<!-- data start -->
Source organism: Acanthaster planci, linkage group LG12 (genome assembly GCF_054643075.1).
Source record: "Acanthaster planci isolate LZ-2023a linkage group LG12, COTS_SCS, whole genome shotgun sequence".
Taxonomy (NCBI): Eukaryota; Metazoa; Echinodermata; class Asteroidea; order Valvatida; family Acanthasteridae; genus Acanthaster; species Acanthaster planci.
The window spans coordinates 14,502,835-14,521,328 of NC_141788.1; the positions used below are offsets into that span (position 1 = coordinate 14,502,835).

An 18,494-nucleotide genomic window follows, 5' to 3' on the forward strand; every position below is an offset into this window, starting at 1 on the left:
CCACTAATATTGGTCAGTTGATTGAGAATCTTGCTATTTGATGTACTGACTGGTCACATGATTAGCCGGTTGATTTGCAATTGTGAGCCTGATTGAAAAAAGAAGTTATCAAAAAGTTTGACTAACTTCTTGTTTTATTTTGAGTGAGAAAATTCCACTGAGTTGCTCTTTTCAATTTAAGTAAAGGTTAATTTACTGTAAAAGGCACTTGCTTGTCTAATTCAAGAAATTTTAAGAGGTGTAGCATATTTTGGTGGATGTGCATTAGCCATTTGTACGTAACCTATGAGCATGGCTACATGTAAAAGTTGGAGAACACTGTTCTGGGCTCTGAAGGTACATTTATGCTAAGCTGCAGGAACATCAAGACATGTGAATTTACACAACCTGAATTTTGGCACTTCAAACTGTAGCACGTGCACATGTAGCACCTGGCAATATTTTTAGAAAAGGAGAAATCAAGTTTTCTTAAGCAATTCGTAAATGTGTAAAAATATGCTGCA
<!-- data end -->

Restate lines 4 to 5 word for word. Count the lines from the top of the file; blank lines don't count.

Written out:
The window spans coordinates 14,502,835-14,521,328 of NC_141788.1; the positions used below are offsets into that span (position 1 = coordinate 14,502,835).

An 18,494-nucleotide genomic window follows, 5' to 3' on the forward strand; every position below is an offset into this window, starting at 1 on the left: